Language Selection

English French German Italian Portuguese Spanish

SCO Unveils Latest Product Upgrade: IBM Lawsuit 4.0

Filed under
Humor

The SCO Group, everybody's favorite lawsuit-factory-disguised-as-a-software-vendor, today unveiled version 4.0 of its flagship litigation product, SCO v. IBM.

"Our top-of-the-line product now boasts new arguments, new evidence, new discovery demands, and new counter-counter-counter-motions designed to provide additional value to our customers and shareholders," said SCO's Assistant Vice Director Media Relations Specialist Third Class.

According to a four-color glossy brochure distributed by SCO, the cornerstone of IBM Lawsuit Amended Complaint 4.0 is the argument that GPL-licensed code should be seized under eminent domain laws to provide greater economic development.

"All of this valuable code is being squandered by the draconian anti-corporate, anti-American, pro-pinko-Commie GPL license that the Free Software Foundation has rammed down everybody's throats," says the brochure. "But thanks to the recent decision by the Supreme Court, the tyranny of the GPL can -- and must -- be stopped through the eminent domain process."

SCO proposes that all of the open source code held by the FSF, IBM, and Novell should be "liberated" and turned over to SCO. In its Complaint 4.0, SCO argues that "this move will provide huge public benefits by increasing tax revenue, creating jobs, protecting national security, fighting terrorism, and boosting economic development efforts nationwide."

In addition, SCO's upgraded litigation product (all 512 pages) includes the following new-and-improved contentions:

  • The GPL establishes an illegal monopoly

  • The GPL promotes slavery
  • Free software represents illegal campaign contributions
  • Open Source harms the environment
  • GPL undermines national security and aids terrorists
  • Open Source development violates child labor laws
  • The Linux mascot is degrading to penguins

Punchline.

More in Tux Machines

SUSE Leftovers

  • openSUSE Heroes meeting, day 2
    After a long, but exciting first day, we even managed to get some sleep before we started again and discussed the whole morning about our policies and other stuff that is now updated in the openSUSE wiki. After that, we went out for a nice lunch…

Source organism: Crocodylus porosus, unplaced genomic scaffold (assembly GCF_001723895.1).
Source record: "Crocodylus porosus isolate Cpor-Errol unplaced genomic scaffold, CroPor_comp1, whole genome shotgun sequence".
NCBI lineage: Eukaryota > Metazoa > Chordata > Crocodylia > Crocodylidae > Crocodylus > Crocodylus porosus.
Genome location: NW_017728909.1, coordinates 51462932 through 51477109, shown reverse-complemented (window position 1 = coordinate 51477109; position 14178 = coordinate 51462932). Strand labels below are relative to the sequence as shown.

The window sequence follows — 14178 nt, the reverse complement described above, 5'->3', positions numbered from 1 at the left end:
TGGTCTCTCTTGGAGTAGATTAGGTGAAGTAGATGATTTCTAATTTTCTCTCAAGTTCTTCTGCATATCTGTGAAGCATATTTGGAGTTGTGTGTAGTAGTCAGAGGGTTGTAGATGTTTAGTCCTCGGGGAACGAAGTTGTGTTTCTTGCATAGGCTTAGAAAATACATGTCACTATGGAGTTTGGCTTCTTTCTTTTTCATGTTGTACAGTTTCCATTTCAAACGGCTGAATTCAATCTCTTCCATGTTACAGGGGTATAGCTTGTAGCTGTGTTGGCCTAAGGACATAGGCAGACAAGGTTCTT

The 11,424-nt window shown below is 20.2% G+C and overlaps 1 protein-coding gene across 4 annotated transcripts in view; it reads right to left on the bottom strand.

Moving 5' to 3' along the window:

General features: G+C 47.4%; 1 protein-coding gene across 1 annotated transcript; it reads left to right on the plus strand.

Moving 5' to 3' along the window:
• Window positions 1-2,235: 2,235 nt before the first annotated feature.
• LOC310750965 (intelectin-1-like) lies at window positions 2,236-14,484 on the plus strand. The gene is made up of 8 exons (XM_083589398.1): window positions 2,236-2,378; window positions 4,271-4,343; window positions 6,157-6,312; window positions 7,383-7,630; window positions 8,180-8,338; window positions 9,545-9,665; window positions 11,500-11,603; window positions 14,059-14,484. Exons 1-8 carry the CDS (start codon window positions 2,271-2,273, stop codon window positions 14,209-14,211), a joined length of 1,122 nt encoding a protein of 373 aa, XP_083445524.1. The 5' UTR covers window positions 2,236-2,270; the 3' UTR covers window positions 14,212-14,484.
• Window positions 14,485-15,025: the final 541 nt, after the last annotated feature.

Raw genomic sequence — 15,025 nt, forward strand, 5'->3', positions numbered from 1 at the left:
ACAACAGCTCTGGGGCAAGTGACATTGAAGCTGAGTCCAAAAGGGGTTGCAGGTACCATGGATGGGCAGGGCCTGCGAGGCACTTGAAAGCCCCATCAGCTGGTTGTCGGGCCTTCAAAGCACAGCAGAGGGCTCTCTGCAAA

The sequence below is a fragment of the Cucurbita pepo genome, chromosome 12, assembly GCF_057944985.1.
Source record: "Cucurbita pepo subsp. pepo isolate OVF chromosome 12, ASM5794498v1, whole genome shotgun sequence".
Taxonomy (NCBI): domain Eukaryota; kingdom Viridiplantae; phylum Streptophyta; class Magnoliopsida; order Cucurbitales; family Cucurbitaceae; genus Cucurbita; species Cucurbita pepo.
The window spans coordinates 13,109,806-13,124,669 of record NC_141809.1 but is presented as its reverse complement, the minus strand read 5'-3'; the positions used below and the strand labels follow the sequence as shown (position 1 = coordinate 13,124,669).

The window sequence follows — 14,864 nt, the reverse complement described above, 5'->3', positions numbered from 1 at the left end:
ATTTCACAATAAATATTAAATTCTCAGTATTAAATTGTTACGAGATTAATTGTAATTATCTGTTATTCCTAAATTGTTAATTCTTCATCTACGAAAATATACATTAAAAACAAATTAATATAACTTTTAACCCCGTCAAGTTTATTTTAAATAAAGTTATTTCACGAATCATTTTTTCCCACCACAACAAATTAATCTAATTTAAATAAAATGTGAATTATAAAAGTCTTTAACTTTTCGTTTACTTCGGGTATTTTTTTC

• Installing Tumbleweed, November 2016
    The Tumbleweed system that I already have installed had desktops KDE, Gnome, XFCE and LXDE. But for recent intstalls (as with Leap 42.2), I have been going with KDE, Gnome, XFCE, LXQt, FVWM and MATE. So it seemed reasonable for the new Tumbleweed install to follow the same path. I also added Enlightenment for experimenting.

Android Leftovers

Linux Graphics

  • LibRetro's Vulkan PlayStation PSX Renderer Released
    A few days back I wrote about a Vulkan renderer for a PlayStation emulator being worked on and now the code to that Vulkan renderer is publicly available. For those wanting to relive some PlayStation One games this week or just looking for a new test case for Vulkan drivers, the Vulkan renderer for the LibRetro Beetle/Mednafen PSX emulator is now available, months after the LibRetro folks made a Vulkan renderer for the Nintendo 64 emulator.
  • Etnaviv DRM Updates Submitted For Linux 4.10
    The Etnaviv DRM-Next pull request is not nearly as exciting as MSM getting Adreno 500 series support, a lot of Intel changes, or the numerous AMDGPU changes, but it's not bad either for a community-driven, reverse-engineered DRM driver for the Vivante graphics cores.
  • Mesa 12.0.4 Being Prepped For Ubuntu 16.10/16.04
    Ubuntu is preparing Mesa 12.0.4 for Ubuntu Xenial and Yakkety users. It's not as great as Mesa 13, but at least there are some important fixes back-ported. Mesa 12.0.4 is exciting for dozens of bug fixes, including the work to offer better RadeonSI performance. But with Mesa 12.0.4 you don't have the RADV Vulkan driver, OpenGL 4.5, or the other exciting Mesa 13 work.

Games for GNU/Linux